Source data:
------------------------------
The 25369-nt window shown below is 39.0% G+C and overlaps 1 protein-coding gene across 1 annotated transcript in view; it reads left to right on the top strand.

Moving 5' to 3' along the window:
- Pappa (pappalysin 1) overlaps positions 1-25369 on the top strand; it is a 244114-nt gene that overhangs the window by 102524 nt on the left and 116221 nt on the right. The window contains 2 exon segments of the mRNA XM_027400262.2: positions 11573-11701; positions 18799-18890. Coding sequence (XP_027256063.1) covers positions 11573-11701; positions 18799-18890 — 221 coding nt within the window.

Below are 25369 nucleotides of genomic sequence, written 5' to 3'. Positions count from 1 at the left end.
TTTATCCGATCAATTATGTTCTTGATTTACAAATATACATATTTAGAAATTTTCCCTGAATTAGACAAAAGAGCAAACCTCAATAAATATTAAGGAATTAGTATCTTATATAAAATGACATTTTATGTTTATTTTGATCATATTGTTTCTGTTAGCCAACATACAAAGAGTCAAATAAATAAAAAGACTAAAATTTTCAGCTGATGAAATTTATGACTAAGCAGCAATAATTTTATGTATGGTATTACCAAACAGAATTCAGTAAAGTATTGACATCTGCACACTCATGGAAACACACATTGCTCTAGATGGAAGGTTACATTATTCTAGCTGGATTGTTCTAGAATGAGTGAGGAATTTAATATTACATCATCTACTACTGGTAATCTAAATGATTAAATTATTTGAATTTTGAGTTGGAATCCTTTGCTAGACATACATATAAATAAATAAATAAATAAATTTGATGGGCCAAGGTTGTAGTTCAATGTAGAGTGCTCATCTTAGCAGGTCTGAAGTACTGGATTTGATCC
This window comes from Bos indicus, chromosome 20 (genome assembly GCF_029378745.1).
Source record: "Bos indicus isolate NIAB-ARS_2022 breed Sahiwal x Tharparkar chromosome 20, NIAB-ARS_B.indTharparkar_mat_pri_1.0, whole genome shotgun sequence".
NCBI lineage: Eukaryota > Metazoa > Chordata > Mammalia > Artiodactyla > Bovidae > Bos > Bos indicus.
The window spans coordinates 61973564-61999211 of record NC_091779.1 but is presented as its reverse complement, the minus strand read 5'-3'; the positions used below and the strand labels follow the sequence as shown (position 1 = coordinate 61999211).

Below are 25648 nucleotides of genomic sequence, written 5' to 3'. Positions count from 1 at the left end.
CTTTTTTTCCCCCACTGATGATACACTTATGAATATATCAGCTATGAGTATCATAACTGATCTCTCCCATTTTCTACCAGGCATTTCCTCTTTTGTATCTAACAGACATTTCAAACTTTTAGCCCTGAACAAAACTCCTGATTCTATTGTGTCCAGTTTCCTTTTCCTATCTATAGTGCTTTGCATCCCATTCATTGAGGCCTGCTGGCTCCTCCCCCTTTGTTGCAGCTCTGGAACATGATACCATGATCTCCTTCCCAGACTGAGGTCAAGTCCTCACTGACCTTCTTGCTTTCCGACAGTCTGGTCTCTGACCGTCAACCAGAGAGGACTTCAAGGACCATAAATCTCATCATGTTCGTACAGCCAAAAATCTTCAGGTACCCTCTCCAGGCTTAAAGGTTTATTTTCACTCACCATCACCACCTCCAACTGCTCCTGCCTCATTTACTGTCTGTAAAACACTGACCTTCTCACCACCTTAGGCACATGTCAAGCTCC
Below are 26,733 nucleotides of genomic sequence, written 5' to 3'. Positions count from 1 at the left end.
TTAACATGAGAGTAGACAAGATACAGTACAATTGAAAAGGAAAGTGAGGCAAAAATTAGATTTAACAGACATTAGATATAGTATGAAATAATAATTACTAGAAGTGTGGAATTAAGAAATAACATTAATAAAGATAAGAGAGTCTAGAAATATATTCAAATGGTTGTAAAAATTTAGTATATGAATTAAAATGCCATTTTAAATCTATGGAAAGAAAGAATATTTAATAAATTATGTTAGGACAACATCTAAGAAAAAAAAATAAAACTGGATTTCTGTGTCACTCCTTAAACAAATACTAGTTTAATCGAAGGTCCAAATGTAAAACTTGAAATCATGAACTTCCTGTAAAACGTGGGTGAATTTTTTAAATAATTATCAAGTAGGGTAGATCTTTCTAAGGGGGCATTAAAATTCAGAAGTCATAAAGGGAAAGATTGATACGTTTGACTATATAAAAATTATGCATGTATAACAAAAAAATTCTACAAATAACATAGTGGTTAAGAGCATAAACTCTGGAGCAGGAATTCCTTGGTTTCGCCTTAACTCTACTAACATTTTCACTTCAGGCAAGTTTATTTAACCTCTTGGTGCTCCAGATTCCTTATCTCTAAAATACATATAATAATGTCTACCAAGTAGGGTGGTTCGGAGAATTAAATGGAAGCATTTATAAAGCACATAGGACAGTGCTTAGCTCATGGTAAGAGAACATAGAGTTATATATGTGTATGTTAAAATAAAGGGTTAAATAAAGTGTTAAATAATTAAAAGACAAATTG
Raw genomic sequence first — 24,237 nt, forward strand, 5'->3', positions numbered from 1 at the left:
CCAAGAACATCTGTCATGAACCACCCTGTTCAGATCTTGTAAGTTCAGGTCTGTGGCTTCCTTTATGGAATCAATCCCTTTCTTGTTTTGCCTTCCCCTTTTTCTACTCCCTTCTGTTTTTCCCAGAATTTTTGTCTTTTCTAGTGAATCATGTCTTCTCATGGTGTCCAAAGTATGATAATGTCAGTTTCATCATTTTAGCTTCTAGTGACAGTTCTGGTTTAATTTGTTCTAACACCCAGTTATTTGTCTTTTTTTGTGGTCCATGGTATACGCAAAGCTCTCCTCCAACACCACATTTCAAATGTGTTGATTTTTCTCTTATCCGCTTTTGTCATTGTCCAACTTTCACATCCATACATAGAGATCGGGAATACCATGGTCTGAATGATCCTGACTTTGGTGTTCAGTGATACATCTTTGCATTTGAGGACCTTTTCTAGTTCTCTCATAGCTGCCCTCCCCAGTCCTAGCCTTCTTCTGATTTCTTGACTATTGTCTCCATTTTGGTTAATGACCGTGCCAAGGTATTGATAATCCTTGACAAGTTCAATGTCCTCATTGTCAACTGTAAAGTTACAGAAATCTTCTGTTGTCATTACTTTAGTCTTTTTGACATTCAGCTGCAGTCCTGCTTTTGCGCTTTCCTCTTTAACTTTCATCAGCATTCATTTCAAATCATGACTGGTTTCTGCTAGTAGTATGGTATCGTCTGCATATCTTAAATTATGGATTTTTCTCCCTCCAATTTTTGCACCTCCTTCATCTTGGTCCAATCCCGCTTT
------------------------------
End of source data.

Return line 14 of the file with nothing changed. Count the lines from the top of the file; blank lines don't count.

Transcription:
Raw genomic sequence first — 24,237 nt, forward strand, 5'->3', positions numbered from 1 at the left: